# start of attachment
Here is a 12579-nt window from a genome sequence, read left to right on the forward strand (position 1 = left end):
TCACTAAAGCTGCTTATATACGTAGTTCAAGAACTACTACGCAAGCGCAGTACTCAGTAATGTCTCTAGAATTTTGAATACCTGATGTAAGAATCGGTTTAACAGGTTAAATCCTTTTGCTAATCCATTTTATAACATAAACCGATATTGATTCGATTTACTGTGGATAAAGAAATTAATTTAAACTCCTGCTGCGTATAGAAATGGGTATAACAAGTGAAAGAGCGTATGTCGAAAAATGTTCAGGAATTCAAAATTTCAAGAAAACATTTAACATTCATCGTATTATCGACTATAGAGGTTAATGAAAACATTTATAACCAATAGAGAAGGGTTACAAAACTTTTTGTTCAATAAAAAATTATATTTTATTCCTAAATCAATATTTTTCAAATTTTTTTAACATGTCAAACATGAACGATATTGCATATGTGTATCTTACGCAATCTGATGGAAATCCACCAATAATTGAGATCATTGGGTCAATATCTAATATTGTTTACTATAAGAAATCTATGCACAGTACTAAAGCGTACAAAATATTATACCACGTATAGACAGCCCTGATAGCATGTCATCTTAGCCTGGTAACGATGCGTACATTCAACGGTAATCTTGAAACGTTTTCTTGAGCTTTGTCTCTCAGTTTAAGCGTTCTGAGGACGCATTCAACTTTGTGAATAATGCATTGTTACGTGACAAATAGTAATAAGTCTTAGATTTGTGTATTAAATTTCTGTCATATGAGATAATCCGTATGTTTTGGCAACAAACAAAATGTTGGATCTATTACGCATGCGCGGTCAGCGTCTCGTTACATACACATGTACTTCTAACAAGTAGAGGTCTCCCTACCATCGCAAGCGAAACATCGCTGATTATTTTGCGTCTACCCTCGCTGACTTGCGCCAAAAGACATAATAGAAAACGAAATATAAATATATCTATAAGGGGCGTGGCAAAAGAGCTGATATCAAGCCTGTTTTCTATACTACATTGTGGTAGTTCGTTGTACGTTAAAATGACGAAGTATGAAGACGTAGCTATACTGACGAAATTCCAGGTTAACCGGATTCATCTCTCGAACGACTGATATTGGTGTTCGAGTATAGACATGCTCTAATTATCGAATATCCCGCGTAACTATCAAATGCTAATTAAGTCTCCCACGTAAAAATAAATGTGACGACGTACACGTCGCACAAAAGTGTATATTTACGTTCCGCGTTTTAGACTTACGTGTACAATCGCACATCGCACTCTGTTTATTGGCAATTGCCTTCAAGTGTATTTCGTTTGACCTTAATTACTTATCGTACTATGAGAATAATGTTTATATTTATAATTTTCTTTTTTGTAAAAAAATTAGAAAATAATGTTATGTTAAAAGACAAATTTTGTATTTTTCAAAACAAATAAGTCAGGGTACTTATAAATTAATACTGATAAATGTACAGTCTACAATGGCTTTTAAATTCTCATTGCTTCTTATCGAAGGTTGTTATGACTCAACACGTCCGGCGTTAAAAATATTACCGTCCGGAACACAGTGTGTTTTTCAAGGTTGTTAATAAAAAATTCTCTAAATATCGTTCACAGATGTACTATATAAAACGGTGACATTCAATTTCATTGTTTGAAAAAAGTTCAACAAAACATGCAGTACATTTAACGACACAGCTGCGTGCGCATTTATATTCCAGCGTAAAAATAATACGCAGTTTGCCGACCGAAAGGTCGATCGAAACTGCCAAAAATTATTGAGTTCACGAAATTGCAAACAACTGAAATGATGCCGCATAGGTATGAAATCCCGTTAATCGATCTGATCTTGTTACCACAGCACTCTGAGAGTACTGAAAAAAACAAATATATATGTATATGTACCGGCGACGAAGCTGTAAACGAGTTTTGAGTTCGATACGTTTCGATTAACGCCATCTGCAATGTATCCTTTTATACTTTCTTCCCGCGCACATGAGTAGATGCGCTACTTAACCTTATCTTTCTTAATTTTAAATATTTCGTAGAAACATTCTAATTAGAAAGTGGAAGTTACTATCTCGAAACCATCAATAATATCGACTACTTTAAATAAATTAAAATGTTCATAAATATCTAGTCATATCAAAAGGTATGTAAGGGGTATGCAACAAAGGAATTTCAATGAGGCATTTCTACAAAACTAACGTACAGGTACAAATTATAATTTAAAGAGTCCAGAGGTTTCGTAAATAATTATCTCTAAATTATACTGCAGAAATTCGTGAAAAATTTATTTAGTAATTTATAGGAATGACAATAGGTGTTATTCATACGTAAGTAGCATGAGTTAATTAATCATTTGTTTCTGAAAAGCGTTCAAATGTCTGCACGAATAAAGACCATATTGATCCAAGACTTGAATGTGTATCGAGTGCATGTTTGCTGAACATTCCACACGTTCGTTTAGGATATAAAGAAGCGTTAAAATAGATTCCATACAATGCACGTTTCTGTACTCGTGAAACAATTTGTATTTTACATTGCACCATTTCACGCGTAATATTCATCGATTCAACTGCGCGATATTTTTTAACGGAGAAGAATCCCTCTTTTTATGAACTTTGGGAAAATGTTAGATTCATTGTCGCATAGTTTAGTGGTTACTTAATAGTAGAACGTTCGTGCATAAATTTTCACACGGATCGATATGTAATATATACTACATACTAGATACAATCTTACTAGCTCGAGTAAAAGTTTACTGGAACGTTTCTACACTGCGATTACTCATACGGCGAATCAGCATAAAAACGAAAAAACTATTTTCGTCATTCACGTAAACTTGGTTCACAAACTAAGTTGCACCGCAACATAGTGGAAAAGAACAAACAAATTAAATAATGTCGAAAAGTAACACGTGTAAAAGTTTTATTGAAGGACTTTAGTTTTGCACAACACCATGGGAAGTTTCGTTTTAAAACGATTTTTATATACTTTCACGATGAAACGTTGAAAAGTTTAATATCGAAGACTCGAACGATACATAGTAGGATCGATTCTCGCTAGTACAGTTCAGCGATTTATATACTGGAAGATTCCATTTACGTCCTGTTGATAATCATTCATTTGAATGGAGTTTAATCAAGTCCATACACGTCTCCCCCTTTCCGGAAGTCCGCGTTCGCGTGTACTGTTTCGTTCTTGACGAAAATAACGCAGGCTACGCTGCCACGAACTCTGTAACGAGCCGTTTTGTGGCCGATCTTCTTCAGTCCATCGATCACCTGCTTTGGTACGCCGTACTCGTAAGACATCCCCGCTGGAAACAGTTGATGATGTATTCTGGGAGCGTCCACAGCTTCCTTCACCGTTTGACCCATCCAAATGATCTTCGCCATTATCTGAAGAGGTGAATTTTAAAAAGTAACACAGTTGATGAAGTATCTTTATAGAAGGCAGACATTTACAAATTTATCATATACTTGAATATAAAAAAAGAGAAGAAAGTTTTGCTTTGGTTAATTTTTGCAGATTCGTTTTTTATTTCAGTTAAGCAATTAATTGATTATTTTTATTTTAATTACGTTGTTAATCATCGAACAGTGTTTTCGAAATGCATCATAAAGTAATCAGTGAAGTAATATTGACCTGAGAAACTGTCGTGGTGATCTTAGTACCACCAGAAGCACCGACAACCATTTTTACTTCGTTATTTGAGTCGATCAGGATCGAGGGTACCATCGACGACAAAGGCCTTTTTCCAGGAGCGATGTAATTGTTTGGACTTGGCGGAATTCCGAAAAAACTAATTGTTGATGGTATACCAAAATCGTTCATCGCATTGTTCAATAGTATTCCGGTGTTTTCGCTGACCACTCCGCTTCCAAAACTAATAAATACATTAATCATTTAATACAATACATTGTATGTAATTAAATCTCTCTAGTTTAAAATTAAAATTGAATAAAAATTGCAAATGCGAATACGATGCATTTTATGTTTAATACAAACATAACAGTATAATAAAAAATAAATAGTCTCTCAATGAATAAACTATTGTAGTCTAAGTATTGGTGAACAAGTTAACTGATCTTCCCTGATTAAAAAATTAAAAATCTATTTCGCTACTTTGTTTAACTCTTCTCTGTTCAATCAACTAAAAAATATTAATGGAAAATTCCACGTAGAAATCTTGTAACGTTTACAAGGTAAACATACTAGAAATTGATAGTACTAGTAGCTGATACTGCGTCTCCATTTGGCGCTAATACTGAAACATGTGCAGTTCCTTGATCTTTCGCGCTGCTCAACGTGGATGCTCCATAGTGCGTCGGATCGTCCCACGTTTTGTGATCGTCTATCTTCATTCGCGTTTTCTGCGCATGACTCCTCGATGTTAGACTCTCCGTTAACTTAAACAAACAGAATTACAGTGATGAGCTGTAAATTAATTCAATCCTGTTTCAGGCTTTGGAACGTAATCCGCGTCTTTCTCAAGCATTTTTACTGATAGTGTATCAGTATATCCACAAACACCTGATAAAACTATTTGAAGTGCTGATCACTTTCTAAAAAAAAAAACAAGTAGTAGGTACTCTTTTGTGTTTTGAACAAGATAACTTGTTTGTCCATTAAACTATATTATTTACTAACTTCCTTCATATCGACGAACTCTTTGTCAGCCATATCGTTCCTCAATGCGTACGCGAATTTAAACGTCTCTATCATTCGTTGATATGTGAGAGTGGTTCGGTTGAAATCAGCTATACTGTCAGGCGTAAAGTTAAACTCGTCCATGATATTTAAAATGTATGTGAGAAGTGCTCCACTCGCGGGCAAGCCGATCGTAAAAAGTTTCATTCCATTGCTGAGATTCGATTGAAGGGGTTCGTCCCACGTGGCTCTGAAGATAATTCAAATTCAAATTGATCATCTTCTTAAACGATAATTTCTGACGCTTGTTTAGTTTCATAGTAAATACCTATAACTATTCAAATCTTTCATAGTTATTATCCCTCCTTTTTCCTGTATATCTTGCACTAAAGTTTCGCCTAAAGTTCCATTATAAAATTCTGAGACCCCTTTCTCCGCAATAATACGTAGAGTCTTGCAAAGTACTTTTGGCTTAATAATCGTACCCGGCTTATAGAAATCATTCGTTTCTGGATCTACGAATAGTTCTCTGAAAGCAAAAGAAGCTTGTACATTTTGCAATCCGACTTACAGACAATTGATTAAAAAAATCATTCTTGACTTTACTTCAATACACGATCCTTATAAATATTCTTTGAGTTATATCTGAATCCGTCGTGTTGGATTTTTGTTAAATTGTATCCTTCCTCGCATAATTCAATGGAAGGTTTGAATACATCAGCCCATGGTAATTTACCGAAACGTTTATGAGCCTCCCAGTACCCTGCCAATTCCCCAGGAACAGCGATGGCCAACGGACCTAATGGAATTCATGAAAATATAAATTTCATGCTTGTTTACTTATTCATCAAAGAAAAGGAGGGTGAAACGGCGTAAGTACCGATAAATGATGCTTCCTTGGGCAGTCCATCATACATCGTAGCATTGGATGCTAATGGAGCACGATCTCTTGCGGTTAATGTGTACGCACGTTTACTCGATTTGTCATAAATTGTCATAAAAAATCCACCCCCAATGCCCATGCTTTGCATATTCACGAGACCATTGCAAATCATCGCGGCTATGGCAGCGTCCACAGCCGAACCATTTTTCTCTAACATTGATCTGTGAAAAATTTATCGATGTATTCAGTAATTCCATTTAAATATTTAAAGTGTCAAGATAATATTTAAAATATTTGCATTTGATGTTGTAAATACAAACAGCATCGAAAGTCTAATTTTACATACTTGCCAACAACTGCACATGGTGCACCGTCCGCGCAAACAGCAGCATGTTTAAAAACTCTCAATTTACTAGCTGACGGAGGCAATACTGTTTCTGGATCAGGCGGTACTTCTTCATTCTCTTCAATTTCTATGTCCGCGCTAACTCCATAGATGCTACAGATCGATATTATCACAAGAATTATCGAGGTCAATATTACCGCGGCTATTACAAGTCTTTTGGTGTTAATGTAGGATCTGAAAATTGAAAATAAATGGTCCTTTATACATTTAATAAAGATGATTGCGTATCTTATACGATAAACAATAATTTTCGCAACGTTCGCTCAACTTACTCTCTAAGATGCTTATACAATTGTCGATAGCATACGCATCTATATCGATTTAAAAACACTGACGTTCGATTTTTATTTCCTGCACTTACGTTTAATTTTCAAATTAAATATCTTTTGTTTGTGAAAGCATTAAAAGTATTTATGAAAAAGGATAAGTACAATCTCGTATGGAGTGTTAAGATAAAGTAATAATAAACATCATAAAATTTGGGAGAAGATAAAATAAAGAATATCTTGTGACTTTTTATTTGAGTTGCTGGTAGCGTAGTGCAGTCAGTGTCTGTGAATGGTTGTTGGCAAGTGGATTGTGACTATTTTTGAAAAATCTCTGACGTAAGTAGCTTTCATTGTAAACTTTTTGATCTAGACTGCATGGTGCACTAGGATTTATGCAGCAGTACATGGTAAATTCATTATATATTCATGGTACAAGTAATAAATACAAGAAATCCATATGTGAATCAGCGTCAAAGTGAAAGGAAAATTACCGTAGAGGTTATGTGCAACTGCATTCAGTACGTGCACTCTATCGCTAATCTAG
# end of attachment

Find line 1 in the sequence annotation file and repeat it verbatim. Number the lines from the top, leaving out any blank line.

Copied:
Here is a 12579-nt window from a genome sequence, read left to right on the forward strand (position 1 = left end):